Introduction: The Problems with Religion
If religion did not imprison minds and corrupt hearts, if it were not the enemy of intellectual freedom, if it did not breed intolerance and promote divisions if, in short, it went about its business and left the rest of us alone, who would worry about it? Not many, and certainly not most of the secular community currently engaged repairing and defending what’s left of the proverbial wall separating church and state.
Given a so-far peaceful Civil War of sorts between citizens who want to be free of religion and those who don’t, the latter - already a distinct minority, need to show their strength. A large segment of the American population today, heavily represented by the best educated and youngest among us, do not want government that urges or compels us to participate in religious rituals (e.g. the Pledge of Allegiance), to be exposed to prayers at government functions (e.g., local town council meetings) or to financially support religions via the taxes they pay (e.g., disaster relief that goes to rebuilding churches after hurricanes and voucher programs that support religious schools). These people have a vested interested if not a moral duty to engage in outspoken opposition and resistance to church/state violations. Public officials who ignore our Constitution and who pander to the Christian majority should be made aware that a sizable segment of the population opposes the blending of religion and government.
Separation Should Be Absolute
It would be hard to find a better expression of such sentiments than the statement delivered by a Catholic candidate for president to church leaders at a ministerial convention in Houston half a century ago (September 12, 1960):
I believe in an America where the separation of church and state is absolute—where no Catholic prelate would tell the President (should he be Catholic) how to act, and no Protestant minister would tell his parishioners for whom to vote—where no church or church school is granted any public funds or political preference—and where no man is denied public office merely because his religion differs from the President who might appoint him or the people who might elect him.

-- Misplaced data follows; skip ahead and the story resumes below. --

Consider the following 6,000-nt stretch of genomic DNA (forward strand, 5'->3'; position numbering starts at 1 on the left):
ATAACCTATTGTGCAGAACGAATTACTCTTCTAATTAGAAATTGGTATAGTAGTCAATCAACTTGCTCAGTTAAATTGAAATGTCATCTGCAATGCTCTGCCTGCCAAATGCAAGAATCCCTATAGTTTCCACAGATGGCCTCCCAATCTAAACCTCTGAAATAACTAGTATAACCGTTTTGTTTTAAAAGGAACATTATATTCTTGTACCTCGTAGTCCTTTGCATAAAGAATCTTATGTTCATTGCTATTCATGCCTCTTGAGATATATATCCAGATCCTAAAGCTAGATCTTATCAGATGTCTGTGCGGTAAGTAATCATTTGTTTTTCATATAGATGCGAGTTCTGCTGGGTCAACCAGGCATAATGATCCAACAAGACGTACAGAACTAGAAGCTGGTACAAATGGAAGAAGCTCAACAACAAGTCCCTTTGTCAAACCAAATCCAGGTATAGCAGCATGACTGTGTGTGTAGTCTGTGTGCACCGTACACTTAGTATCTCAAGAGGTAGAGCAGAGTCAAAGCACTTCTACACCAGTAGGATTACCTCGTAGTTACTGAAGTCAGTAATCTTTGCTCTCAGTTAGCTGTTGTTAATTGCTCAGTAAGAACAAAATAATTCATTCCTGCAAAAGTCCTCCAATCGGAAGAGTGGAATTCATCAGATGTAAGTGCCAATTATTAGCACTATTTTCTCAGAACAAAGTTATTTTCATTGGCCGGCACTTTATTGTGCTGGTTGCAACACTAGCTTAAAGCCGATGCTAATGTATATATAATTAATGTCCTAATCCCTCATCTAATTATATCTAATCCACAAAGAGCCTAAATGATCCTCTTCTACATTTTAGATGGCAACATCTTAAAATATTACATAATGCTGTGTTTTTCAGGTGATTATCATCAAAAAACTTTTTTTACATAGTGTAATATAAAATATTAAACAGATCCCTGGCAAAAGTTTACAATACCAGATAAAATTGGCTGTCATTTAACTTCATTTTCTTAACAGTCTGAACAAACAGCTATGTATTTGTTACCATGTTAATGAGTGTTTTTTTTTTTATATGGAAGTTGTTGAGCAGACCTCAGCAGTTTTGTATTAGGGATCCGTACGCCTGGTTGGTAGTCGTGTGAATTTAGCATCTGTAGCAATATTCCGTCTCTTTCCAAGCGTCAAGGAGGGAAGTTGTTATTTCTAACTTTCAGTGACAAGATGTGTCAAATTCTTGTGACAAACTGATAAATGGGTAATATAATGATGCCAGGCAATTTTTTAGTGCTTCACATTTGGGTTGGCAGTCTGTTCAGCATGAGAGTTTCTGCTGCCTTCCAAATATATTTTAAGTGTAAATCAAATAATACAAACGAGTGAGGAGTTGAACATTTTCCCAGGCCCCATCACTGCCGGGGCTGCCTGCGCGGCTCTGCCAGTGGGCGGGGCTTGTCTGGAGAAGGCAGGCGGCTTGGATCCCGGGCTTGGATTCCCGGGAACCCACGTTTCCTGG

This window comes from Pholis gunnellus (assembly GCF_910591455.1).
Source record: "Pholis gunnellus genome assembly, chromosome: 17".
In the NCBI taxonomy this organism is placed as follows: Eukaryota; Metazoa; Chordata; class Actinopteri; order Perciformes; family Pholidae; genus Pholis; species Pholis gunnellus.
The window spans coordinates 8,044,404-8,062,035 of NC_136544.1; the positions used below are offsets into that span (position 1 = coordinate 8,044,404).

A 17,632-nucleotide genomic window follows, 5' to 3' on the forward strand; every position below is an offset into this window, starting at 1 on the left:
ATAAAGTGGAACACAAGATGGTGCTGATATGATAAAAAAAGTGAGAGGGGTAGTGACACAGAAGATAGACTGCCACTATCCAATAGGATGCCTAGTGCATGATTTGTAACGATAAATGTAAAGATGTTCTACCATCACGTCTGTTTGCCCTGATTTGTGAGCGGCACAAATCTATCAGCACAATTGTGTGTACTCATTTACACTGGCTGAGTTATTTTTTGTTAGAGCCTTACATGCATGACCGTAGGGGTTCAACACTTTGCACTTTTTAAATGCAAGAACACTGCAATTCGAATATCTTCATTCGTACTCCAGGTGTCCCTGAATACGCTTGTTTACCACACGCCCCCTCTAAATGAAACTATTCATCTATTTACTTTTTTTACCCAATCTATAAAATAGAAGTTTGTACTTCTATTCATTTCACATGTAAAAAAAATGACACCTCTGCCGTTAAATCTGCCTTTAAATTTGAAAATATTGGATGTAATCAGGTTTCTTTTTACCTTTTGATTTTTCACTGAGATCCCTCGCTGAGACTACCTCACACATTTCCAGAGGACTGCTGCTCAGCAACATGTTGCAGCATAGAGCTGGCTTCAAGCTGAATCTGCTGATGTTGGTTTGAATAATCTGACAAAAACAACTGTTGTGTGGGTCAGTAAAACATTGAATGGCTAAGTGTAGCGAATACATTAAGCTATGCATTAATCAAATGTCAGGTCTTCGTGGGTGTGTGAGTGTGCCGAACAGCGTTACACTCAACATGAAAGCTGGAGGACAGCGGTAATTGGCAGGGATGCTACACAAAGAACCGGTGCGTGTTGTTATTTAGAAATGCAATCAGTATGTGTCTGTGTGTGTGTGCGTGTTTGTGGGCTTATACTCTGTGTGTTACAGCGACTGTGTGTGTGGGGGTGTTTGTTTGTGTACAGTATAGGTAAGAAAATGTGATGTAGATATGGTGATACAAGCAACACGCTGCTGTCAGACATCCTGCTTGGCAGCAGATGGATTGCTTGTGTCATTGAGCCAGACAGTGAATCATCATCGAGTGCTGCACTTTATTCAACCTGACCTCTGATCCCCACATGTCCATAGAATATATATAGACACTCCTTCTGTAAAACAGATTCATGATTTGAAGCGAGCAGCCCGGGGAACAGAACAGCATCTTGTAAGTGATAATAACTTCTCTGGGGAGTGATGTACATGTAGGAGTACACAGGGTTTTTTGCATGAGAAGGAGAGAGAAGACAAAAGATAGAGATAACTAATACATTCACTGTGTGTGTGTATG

I believe in an America that is officially neither Catholic, Protestant nor Jewish—where no public official either requests or accepts instructions on public policy from the Pope, the National Council of Churches or any other ecclesiastical source—where no religious body seeks to impose its will directly or indirectly upon the general populace or the public acts of its officials--and where religious liberty is so indivisible that an act against one church is treated as an act against all.
Finally, I believe in an America where religious intolerance will someday end--where all men and all churches are treated as equal—where every man has the same right to attend or not attend the church of his choice—where there is no Catholic vote, no anti-Catholic vote, no bloc voting of any kind—and where Catholics, Protestants and Jews, at both the lay and pastoral level, will refrain from those attitudes of disdain and division which have so often marred their works in the past, and promote instead the American ideal of brotherhood.
We are a long way from the America in which President John F. Kennedy believed. However, all who still believe in this ideal should declare that commitment. This is particularly important for those who do not believe in an invisible man in the sky who listens to prayers or blesses this or any other country, including when asked to do so in ritual sign-offs of political speeches. Non-theists, non-religionists and non-believers of all stripes who want the government to stay out of religion should make sure everyone is aware of their passion for separation. It’s not a radical idea - it should not be controversial - this democratic safeguard is enshrined in our godless Constitution.
It’s almost a crime that a president would swear an oath of office to uphold that Constitution, faithfully, while resting his hand on two bibles rather than our one Constitution.